Amazon is losing momentum after exponential growth

Amazon has released its financial results for the first quarter of 2022, January through March, and they are mediocre. Indeed, the e-commerce giant posted its first quarterly loss since 2015.

Post-pandemic return to normal life impacts e-commerce

Overall, the company reported a net loss of $3.8 billion for the quarter, compared to a net profit of $8.1 billion for the same period last year. While Amazon’s revenue is still up 7%, this figure is clearly low; it’s the company’s slowest rise in two decades. In 2021, for example, this increase was 44%.

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Operating profit, meanwhile, was $3.7 billion, compared to $8.9 billion in the first quarter of 2021.” The pandemic and the ensuing war in Ukraine have led to unusual growth and challenges. Now that we are no longer looking for physical capacity or staff, our teams are focused on improving productivity and cost efficiency across our fulfillment network. We know how to do it and we’ve done it before. This may take some time, especially as we face continued inflationary and supply chain pressures, but we are seeing encouraging progress on a number of aspects of the customer experience, including speed of delivery performance, as we now approach levels that we haven’t seen since the months immediately leading up to the pandemic in early 2020 said Amazon CEO Andy Jassy.

In addition to price inflation, the company is also affected by consumers’ return to normal life. Amazon has benefited greatly from the Covid-19 pandemic, but as people return to shopping in brick-and-mortar stores, the e-commerce sector is losing momentum. As a result, March 2022 was the first month since the start of the pandemic that online sales fell from a year earlier, according to Mastercard SpendingPulse, which also tracks transactions on the Mastercard payment network than survey-based estimates for cash and checks. .

To make up for the losses, Amazon increased the price of its Prime subscription in the United States from $119 to $139 per year, and also introduced a ” surcharge for fuel and inflation which is an average of 5% of the fulfillment fee it charges merchants who use its services.

A computer open to the Amazon site.

The e-commerce sector is losing momentum as consumers gradually return to brick-and-mortar stores to shop. Photography :
Marks Thomas / Unsplash

Big announcements for Amazon

However, Amazon can still rely on its cloud division, Amazon Web Services (AWS), whose first-quarter revenue is up about 37% to $18.4 billion. AWS remains the world’s largest cloud provider for Microsoft and Google. The advertising division also posted encouraging results with first quarter revenue of $7.87 billion, up 23% from the prior year.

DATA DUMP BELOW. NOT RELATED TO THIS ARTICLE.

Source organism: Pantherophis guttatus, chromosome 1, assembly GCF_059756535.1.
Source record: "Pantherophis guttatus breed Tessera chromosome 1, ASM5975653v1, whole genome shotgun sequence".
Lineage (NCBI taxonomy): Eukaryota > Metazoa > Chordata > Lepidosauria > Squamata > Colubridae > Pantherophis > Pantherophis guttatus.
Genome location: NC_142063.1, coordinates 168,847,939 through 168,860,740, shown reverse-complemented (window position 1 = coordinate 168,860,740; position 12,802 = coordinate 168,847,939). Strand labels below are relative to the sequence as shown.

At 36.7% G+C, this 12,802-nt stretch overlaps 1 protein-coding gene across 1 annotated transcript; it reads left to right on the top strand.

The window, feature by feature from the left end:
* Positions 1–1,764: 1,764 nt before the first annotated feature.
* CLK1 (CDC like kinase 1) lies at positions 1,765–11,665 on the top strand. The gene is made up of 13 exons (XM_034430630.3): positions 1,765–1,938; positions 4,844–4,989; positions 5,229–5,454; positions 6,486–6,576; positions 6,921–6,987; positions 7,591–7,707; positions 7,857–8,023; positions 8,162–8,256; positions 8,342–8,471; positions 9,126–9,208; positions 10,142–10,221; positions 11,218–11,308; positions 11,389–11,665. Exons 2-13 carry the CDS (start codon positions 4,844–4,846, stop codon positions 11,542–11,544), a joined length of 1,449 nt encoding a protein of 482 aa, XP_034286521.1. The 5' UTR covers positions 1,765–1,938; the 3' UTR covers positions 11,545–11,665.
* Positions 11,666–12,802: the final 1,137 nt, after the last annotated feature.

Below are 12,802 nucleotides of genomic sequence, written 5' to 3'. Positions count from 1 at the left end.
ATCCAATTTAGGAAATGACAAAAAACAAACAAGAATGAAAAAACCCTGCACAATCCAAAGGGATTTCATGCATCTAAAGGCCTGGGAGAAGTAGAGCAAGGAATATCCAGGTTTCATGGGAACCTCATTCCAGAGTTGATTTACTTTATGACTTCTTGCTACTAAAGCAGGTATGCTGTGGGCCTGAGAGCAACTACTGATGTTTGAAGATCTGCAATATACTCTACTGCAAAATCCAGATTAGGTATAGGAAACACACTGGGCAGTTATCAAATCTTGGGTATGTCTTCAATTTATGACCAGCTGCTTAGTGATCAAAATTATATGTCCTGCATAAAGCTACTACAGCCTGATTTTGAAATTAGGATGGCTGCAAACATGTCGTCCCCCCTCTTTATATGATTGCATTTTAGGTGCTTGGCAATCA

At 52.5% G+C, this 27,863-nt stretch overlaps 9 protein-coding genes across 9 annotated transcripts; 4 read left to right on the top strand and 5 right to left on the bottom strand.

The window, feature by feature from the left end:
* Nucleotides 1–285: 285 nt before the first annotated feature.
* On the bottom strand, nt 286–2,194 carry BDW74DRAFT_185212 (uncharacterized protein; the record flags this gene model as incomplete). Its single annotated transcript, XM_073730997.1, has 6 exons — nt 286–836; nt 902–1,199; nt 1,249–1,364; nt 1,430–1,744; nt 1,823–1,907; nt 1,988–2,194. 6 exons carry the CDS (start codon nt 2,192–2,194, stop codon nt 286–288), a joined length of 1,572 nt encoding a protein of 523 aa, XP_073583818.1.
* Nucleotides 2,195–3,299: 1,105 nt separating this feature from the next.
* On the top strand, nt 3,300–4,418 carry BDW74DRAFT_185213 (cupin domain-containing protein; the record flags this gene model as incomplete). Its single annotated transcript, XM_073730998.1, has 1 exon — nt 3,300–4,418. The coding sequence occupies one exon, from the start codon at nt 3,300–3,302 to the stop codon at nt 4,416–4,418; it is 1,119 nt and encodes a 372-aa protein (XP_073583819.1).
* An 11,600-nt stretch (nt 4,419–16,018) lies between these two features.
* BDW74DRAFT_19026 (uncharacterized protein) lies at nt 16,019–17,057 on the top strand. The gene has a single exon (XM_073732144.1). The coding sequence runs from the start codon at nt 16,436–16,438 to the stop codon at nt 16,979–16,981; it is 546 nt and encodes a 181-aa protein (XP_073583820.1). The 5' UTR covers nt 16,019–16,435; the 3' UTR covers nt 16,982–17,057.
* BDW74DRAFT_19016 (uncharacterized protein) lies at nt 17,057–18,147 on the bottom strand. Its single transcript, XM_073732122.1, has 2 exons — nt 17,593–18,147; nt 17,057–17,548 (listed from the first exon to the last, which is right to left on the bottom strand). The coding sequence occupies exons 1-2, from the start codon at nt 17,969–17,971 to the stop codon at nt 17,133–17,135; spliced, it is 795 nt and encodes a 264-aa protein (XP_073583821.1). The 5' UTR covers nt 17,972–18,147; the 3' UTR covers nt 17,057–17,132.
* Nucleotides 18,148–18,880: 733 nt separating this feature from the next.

The first quarter of 2022 also saw a lot of new releases and announcements for Amazon, as Andy Jassy clarified in his statement. Indeed, the company has announced the launch of Buy with Prime, a service that will allow merchants to exploit all of the logistics infrastructure set up by Amazon for its Prime service, and has also completed its acquisition of MGM Studios. This allows it to significantly expand the Amazon Prime Video catalog and become an even more credible competitor against the giants like Netflix or Disney+.

In addition, the company has signed astronomical contracts with Arianespace, Blue Origin and United Launch Alliance for a total of 83 launches as part of its Kuiper project, which will compete with Elon Musk’s constellation of satellites, Starlink.

Amazon’s second quarter isn’t looking any better

Amazon’s predictions for the second quarter of 2022 aren’t exactly promising. The company expects growth to fall even further, between a $1 billion loss and a $3 billion profit. In the same period of 2021, it posted an operating profit of $7.7 billion.

Amazon has also announced that the famous Prime Day, which often helps boost profits, will be held in July and not in June as usual. The two-day event could potentially hurt year-over-year comparisons for second-quarter revenue while boosting third-quarter results, he notes. CNBC

The e-commerce giant is also facing a massive movement of unions on the part of its employees, notably with a New York warehouse opting to join a major US union, and a second to close this week. should decide. If the company opposes the unionization of its employees, it appears that it has no choice but to be discreet in the face of their demands.

Finally, its stake in electric vehicle company Rivian also contributed to lower profits: While the manufacturer had a remarkable IPO in 2021, its shares lost more than half their value during the quarter, Amazon recorded a loss of $7.6 billion. his investment.

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